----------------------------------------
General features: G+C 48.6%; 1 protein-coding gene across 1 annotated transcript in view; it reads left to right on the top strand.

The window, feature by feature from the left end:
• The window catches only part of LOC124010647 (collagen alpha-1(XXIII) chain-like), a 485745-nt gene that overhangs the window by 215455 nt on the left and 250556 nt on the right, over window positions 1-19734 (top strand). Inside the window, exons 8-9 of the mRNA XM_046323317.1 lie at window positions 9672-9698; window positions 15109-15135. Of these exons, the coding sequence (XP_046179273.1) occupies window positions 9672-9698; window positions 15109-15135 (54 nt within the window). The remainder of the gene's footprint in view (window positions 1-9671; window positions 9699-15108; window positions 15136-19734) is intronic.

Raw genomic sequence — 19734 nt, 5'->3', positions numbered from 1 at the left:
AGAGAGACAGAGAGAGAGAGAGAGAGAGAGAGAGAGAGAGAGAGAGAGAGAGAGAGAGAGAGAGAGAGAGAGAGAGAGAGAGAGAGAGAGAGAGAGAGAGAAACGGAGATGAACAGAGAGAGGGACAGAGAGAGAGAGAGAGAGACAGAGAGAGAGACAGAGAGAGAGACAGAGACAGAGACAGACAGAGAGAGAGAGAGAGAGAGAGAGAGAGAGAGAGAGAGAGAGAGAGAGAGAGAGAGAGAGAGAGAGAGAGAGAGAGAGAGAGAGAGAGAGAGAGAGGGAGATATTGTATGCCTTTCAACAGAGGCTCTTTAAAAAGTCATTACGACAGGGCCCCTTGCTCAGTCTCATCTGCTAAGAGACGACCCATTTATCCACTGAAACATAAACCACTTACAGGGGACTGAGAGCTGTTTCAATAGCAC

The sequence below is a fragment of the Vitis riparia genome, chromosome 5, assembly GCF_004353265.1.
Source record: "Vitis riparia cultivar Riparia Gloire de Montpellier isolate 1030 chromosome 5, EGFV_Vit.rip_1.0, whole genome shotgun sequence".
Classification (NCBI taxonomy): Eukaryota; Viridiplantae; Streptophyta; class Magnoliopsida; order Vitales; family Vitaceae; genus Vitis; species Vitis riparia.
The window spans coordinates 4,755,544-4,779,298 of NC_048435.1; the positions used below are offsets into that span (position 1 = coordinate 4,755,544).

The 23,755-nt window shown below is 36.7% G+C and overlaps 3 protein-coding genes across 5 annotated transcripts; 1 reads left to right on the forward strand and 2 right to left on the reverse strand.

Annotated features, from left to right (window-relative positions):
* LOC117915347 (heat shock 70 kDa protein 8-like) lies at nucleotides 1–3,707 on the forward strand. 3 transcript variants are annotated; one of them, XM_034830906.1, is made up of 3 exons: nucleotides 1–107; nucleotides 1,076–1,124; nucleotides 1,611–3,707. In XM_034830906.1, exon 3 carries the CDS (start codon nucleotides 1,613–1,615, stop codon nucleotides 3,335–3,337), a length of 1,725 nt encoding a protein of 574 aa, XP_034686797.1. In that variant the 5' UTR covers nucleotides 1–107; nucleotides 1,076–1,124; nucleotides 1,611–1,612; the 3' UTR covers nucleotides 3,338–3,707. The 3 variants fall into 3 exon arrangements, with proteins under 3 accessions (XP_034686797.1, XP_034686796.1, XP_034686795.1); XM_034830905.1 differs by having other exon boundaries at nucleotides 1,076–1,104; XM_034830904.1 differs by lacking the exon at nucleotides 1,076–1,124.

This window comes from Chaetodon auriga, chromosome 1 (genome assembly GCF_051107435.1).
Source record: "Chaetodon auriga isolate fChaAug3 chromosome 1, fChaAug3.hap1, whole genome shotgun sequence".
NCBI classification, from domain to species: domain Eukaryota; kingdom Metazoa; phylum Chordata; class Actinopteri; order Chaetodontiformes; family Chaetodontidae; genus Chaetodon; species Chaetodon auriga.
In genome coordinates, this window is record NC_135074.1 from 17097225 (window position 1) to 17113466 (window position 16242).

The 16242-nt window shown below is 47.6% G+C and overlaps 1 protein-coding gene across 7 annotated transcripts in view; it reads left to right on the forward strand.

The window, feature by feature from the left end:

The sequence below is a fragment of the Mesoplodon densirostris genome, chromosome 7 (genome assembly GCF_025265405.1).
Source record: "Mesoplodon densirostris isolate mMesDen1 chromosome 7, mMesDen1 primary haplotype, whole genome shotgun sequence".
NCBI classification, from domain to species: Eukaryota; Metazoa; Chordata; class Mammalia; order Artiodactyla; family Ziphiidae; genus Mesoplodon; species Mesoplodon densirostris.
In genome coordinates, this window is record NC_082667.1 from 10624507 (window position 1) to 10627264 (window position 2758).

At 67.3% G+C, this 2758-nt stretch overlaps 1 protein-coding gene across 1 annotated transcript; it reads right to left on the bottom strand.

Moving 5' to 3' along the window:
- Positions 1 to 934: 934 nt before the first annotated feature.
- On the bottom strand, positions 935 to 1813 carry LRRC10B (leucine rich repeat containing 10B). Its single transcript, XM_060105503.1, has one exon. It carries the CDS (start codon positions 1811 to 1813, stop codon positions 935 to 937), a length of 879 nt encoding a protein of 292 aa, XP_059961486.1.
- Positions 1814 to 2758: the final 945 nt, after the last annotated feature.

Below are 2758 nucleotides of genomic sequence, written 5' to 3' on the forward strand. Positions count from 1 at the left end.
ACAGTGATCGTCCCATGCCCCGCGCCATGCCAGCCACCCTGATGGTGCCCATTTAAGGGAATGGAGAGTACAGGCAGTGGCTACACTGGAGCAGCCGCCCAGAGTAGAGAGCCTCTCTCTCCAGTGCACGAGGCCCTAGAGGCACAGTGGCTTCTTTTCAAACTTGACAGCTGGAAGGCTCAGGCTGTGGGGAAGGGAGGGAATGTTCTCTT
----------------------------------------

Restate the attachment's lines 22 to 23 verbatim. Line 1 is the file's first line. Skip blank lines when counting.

In genome coordinates, this window is record NC_082667.1 from 10624507 (window position 1) to 10627264 (window position 2758).

At 67.3% G+C, this 2758-nt stretch overlaps 1 protein-coding gene across 1 annotated transcript; it reads right to left on the bottom strand.